Midlife demographic and lifestyle characteristics and dementia in the Framingham heart study offspring cohort
MetadataShow full item record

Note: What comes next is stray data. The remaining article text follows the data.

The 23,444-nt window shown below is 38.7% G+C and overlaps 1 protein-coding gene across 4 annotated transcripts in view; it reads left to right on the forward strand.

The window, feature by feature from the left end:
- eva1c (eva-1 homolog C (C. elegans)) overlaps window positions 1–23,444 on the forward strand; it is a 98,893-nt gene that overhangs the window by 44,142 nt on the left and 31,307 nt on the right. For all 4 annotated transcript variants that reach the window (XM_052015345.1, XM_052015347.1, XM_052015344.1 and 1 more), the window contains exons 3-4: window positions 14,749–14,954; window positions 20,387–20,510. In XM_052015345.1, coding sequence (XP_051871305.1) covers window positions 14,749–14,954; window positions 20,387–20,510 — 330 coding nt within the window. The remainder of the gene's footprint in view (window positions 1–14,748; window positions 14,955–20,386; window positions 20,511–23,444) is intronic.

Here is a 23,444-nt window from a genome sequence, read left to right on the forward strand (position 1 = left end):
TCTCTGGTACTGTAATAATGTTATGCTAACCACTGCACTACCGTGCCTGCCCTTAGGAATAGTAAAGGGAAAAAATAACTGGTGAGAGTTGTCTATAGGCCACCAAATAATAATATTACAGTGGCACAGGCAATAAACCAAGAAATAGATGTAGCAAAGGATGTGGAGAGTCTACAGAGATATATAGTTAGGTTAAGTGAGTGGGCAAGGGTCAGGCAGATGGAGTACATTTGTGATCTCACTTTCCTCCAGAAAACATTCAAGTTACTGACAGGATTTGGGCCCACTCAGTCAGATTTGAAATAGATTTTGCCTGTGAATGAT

BACKGROUND: Dementia is the leading cause of dependence and disability in the elderly population worldwide. Effectively addressing the growing burden of dementia requires an understanding of the predictors of dementia in order to develop preventive strategies. Therefore, identifying potential associations between certain demographic and lifestyle characteristics and dementia may illuminate strategies for reducing the risk of dementia. This research analysis aims to highlight associations between demographic and lifestyle factors in midlife and dementia in later adulthood. METHODS: This is a secondary analysis of data that was collected as part of a longitudinal, prospective cohort study. Data from the Framingham offspring cohort was analyzed using the Cox proportional hazards regression model to examine the associations between the demographic and lifestyle characteristics and the risk of developing dementia. The multivariate analysis controlled for medical history factors that may also impact dementia risk. RESULTS: There were 2462 dementia-free participants (aged ≥ 40 and ≤ 65 years) at baseline at the time of the 2nd exam cycle, during which all demographic, lifestyle, and medical history factors were collected. During the follow-up period, 286 dementia events were observed (11% of participants). In univariate models, advanced age was significantly associated with an increased risk of dementia, while education level, alcohol use (vs. no use), and wine consumption demonstrated statistically significant protective effects against the development of dementia. After controlling for medical history in the multivariate model, older age remained a significant risk factor for dementia. CONCLUSION: This study supports established research regarding the relationship between advancing age and increased risk of dementia, and this significant association remained constant when controlling for factors such as gender and medical history. Further, the associations observed between alcohol consumption, and specifically wine, and dementia risk support continued research on alcohol use and its relationship with dementia; while these protective effects did not remain statistically significant in the multivariate model, other studies have observed significant associations between alcohol and dementia risk in adjusted analyses. Additional research would be helpful to further examine if there are any potential protective effects of alcohol, and determine whether consumption is a worthwhile preventative strategy. Overall, identifying potential risk factors for dementia is an important focus of study, due to the aging worldwide population, and the corresponding increasing significance of this disease. This analysis adds to the literature regarding the associations between certain demographic and lifestyle characteristics and the risk of dementia.